1. It encourages the distribution of art. That is what music is -- art. It isn't a product that can be bought, marketed, packaged and sold (though some people would love to believe so). The band, well maybe they could be a product, but the music itself can never be.

2. It encourages innovation. While it might sound less than ideal from a public relations standpoint, file sharing encourages programmers and problem solvers to think of more interesting and innovative methods to circumvent the measures put in place, and it furthers the study of peer-to-peer technology. You went from Napster, to Kazaa, to bitTorrent, with massive leaps at each step.

3. It opens music to a much wider audience. Let's face it, most stores will never carry certain artists and one wants to know that they like the artist before they shell out the cash for a CD from Amazon or eBay. And lets face it, the radio stations will seldom, if ever, play bands like Screeching Weasel, Cara Dillon, Celtae, R.A.M.B.O., or even some fo the more popular people like Jann Arden or Sinead O'Conner and Sarah Brightman. In fact, case in point: Rage Against the Machine. I called a local radio station when they said, "ok, the lines are open, tell us what you want to hear, because this is a radio station powered by YOU!". I called and requested RATM, what did they say? "Oh, sorry, that is too hard for our listeners. I just said okay, and turned off the radio. Barely ever play it anymore.

4. It helps gain artist recognition and exposure. Had file sharing come along, how many of you might know who BoA or Ayumi Hamazaki are?

5.It forces artists to be more creative, and less like the Back Street Boys and Spice Girls. If everyone of the bands sound the same, it forces more people to look elsewhere for the music that fits their tastes.

6. It breaks the copyright holder's regime. I'm sorry, this is going to piss off a lot of individuals around here, since a lot of people pay lip service to the "benefiot" of copyright, but the system is fundamentally flawed. Ever since the Bono-act, the fact that you could "extend" an artificial monopoly is just plain WRONG.

7. It also helps bring artists that would have no exposure form the record labels to break into the mainstream (or at least get a few more listeners and feedback).

8. It exposes people to more than the drivel that comes off the radio today. I like to equate most music on the radio and that is being produced by the big labels as "dime store fiction". In other words, a waste of plastic. Now there is some music (in every genre) that isn't produced by the big name labels that is VERY good. This allows people not "in the know" about the "scene" to become exposed to it.

9. For the love of all that is HOLY, file sharing does not only mean music. Lots of stuff (that is public domain or otherwise free) is distributed via filesharing. Not to mention the amount of pr0n.

10. ??? & Profit! (sorry, I couldn't resist)

Re:The 10 Convenient Truths About File Sharing (0)

Anonymous Coward | more than 6 years ago | (#19400431)

> 4. It helps gain artist recognition and exposure. Had file sharing come along, how many of you might know who BoA or Ayumi Hamazaki are?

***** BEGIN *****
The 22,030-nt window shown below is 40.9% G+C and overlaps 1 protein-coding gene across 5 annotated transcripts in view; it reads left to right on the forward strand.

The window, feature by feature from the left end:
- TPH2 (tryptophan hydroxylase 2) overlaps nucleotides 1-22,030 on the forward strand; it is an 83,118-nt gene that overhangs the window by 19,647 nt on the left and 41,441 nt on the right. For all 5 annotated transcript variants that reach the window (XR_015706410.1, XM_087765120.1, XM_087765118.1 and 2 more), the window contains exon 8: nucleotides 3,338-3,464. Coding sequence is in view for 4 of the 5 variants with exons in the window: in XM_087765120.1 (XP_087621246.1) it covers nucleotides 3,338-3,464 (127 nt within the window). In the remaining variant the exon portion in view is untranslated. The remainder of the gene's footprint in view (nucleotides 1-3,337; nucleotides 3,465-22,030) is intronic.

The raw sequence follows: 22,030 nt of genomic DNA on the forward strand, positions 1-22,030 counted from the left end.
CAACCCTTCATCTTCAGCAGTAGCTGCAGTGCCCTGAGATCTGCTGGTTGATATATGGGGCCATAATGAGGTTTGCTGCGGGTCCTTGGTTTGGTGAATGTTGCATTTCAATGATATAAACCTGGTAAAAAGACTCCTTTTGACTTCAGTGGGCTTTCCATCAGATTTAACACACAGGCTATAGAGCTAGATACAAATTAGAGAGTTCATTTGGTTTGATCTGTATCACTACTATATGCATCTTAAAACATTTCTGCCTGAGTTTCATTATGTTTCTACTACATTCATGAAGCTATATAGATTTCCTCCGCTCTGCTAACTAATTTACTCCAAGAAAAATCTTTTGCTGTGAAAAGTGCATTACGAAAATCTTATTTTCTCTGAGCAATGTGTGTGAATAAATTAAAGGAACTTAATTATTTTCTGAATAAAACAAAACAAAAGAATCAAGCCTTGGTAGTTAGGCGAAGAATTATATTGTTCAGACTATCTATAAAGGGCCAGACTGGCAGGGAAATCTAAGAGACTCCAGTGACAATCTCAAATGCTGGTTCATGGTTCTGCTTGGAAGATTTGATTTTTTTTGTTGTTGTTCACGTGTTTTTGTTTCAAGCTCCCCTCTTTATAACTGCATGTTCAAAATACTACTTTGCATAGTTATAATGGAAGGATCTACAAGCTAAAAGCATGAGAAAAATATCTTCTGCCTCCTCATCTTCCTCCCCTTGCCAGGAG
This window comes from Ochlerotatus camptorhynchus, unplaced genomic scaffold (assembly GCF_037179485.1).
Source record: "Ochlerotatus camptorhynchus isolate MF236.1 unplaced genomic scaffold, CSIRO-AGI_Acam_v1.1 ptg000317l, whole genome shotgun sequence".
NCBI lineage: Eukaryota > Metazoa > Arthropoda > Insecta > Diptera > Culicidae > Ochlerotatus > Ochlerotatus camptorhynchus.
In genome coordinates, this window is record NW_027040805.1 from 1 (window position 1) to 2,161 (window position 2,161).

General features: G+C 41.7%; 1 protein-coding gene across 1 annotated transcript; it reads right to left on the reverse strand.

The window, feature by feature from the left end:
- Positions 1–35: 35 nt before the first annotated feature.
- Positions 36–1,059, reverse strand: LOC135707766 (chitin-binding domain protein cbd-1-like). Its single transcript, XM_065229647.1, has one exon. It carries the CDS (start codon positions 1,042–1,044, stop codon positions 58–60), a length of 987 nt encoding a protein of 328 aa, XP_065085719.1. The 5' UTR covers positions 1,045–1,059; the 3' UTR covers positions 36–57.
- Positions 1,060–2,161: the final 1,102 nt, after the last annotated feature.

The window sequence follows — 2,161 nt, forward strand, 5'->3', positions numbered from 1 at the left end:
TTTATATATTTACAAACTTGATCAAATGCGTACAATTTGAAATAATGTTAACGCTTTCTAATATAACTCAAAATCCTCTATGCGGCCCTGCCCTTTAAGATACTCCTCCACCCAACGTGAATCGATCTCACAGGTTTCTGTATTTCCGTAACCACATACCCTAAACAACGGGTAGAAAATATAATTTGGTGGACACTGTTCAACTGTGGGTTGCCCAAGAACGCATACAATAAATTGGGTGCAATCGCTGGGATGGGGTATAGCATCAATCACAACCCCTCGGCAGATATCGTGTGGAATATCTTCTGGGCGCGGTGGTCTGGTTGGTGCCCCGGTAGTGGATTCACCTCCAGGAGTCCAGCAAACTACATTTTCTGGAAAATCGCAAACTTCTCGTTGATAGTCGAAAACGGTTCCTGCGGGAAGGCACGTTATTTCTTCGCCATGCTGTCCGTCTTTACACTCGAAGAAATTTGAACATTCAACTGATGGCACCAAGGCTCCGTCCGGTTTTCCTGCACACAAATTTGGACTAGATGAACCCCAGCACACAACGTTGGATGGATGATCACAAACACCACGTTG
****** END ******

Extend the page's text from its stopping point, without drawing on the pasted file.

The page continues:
Does the fact that I still don't know who these people are mean I'm not doing enough illegal downloading of music? (Btw, presumably you meant "Had file sharing NOT come along..."?)

Re:The 10 Convenient Truths About File Sharing (0)

Anonymous Coward | more than 6 years ago | (#19400485)

Aren't 3, 4, 7 and 8 all saying the same thing using different words?

Bubblegum (0)

Otter (3800) | more than 6 years ago | (#19400101)

A few months ago, someone here unwittingly made what I think is one of the strongest arguments that piracy drives music to the least common denominator: look at Asia. Artists and labels can't expect to make money from recordings, so they generate an endless stream of teen-friendly clones who can make money from mall concerts. I pointed that out to the guy who was citing China as the example of a music industry flourishing despite rampant piracy, and none of the furious responses (Faye Wong!, Faye Wong!, What about Faye Wong?, You're a racist, and what about Faye Wong?) convinced me otherwise.

Before you flame me, have you written you congressman and senators to support the Internet Radio Equality Act? No? Then STFU, write to them, and then berate me about Faye Wong.

Re:Bubblegum (0)

Anonymous Coward | more than 6 years ago | (#19400483)

Two words blow apart your argument: Faye Wong.

pro copyright (2, Insightful)

Rotworm (649729) | more than 6 years ago | (#19400119)

At least in the case of Lessig he's stated he is not anti-copyright, he is pro-copyright-reform.

Eh? (1)

glwtta (532858) | more than 6 years ago | (#19400151)

I can't believe I kept reading past the "supports terrorism" Gowdinning, but I am curious about how they determined that "Illegal file-sharers don't care whether the copyright-infringing work they distribute is from a major or independent label". (well, I'm curious about how they came up with any of those "truths", but that's a different point)

For me, what label an album is released on is the major criterion in determining how it will be procured - surely I am not the only one?

Allow me to preach to the choir (4, Interesting)

gold23 (44621) | more than 6 years ago | (#19400163)

Copyright infringement, however terrible it may be, does not deserve to be placed on the same level as the climate change problem. These "truths" may be inconvenient to them, but they are hardly a global crisis.